A positive mindset helps leaders influence how well others think and what they do.

Do you find yourself wondering if it is really possible for people to change?

Do you find yourself doubting your own ability to respond to change?

Does this sometimes hold you back?

Change is a complex dynamic for us. In one sense, it is a natural part of our everyday life and evolution. In another sense, it is unsettling as aspects feel out of our control and unpredictable.

Our drive for control is related to our survival instincts, hence why we are so sensitive to it.

In business, as in life, we are seeking control so we can have greater influence over our ability to not just survive but succeed. When we feel we lack influence, we can feel disempowered, disconnected, unimportant, and under-valued. We disengage and mentally check-out. Our thinking heads along a path of limitation as we look at the negatives and for the evidence that supports our views.

A key principle in positive psychology is around mindset. When we are in a more positive mindset, we are more creative. We connect with others, we trust, we have hope, and we look for the possibilities of what could be.

For example, Dweck (2014) often uses the phrase “Yes and” as a way of demonstrating what it looks like in conversations in teams. Mindset keeps us in the open space of thinking.

Path of possibility and limitation

Our mindset is, therefore key in how we approach Leadership, particularly in a world of constant, rapid, mainly unpredictable change.

Our thinking causes the firing of specific neurons and the different chemicals produced then affect what we feel and do. At its simplest level, our thinking is a neural network. Some paths of this network are physically stronger than others as they are used more often and have existed physically for longer in the brain. When seeking to drive change, we are looking to change our neural network i.e. neuroplasticity.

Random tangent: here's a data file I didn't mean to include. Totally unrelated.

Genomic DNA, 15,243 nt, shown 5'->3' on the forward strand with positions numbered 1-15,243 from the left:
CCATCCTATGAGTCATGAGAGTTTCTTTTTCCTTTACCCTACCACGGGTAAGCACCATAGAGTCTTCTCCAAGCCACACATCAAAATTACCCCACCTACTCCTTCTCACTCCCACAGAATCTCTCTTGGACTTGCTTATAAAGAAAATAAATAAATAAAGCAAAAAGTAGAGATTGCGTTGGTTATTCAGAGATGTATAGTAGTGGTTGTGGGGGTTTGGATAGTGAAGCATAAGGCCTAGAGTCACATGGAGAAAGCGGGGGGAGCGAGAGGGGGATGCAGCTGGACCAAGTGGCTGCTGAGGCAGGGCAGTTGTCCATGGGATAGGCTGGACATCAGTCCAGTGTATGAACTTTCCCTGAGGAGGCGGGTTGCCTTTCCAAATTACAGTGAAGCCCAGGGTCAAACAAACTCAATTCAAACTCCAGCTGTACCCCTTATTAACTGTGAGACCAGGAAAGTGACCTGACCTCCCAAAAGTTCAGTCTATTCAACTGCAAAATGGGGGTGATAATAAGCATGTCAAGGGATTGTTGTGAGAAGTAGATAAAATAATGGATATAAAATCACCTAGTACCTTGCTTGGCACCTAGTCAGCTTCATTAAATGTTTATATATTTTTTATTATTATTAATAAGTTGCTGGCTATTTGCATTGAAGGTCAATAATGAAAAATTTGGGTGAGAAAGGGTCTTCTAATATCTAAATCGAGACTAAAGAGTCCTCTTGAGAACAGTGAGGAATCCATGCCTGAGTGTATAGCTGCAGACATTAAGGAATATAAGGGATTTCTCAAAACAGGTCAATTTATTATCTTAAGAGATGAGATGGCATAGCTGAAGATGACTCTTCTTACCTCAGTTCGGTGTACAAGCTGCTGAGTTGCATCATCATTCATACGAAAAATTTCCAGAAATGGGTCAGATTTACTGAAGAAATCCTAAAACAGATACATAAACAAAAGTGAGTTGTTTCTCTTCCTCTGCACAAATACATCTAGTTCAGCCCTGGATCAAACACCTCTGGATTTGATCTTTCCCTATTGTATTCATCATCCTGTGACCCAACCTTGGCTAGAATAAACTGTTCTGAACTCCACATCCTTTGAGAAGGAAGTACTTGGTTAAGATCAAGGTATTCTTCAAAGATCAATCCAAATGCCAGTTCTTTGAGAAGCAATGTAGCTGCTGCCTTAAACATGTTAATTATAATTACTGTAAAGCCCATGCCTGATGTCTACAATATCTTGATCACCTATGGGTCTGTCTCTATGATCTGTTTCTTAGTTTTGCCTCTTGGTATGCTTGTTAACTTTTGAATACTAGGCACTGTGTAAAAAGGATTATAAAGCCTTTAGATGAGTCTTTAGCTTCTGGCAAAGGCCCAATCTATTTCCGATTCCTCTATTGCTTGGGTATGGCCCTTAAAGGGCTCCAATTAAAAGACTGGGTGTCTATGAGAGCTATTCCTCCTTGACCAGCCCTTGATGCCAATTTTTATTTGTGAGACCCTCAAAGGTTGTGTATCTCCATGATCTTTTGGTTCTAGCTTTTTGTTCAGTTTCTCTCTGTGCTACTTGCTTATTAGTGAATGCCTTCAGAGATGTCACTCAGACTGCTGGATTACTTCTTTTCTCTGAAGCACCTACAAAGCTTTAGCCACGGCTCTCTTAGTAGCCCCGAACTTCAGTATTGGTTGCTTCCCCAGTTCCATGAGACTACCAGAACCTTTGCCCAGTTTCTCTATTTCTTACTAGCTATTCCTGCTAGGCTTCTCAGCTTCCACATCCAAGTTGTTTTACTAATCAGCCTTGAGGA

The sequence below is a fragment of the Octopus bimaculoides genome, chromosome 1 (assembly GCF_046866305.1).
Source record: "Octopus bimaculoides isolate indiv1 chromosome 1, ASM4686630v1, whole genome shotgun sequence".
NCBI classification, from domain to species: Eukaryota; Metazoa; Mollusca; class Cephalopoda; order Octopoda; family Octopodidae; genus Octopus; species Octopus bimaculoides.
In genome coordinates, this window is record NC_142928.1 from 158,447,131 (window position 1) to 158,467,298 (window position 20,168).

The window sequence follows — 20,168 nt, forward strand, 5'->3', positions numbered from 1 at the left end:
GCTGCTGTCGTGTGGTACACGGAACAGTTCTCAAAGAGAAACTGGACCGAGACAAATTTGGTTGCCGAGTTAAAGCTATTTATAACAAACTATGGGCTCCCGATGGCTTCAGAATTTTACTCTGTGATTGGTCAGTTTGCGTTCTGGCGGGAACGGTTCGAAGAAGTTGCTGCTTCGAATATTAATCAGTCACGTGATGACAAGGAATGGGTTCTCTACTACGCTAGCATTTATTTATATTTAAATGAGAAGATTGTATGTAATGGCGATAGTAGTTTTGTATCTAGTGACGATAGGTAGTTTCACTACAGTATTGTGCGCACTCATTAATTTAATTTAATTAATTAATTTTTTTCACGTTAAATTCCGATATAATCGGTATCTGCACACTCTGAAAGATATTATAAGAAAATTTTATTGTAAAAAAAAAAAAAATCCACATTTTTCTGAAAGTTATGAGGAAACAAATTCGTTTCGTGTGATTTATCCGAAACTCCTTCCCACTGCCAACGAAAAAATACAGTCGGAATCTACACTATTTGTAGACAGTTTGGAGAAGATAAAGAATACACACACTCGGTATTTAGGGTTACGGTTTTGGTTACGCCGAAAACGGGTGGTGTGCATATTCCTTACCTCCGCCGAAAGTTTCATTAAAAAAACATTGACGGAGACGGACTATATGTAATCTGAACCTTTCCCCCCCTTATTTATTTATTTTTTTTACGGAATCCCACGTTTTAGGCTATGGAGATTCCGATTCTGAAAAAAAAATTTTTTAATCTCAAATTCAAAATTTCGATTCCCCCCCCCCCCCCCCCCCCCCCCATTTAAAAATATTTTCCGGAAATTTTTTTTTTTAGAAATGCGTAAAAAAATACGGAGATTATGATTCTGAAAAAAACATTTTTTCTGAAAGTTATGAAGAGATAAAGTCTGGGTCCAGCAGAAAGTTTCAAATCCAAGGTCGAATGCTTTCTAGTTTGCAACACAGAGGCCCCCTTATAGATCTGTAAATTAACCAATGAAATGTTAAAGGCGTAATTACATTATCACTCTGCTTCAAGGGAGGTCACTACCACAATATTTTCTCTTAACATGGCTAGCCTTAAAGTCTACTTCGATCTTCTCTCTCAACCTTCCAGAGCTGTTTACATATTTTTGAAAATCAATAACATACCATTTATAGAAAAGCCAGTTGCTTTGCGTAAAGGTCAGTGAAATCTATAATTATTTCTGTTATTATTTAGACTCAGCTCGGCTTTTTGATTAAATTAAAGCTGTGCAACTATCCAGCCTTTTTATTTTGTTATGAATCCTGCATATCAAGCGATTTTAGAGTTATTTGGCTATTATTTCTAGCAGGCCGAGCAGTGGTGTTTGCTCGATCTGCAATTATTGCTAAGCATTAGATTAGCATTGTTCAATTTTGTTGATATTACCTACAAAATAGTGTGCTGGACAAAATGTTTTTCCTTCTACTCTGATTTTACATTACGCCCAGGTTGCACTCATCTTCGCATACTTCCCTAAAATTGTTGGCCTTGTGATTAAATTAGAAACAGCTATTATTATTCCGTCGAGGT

We know from neuroscience that when we feel safe, we have the positive chemical dopamine circulating in our system (Dopamine is a neurotransmitter that impacts reward, motivation, working memory and attention) rather than cortisol which is triggered when we feel unsafe (Cortisol is a neurotransmitter that enables us, under threat, to have a burst of energy). These affect our thinking ability, and when we are feeling unsafe, we have a physiological response (e.g. blood moves away from our brain to our body to enable us to react physically), and as such, it is harder to engage with our executive function.

Under stress, our prefrontal cortex does not function well, i.e. the area of the brain involved in all our executive functions, our ability to plan, decision making, expressing our personality, aligning our thoughts and goals, moderating social behaviour.

Therefore, we respond better to approaches that help us help nurture a feeling of safety and trust, then we can create a “high-performing neural environment” (Brann, 2022) that enables our executive function to engage with better thinking.

For example, as a coach, when we are creating environments for change, we are trying to create a “high-performing neural environment” in a coaching session. This is when your brain is in the most helpful state for whatever you want to do. As a coach, we are trying to trigger and influence different brain states in our coachee to help modify and create new neural networks.

We can look at how we change from two perspectives (Laske 2004):

  1. A developmental shift i.e. along the journey of adult development in terms of maturity and self-actualisation.
  2. A behavioural change i.e. actual change in what someone does as a result, which can often be an unpredictably long time.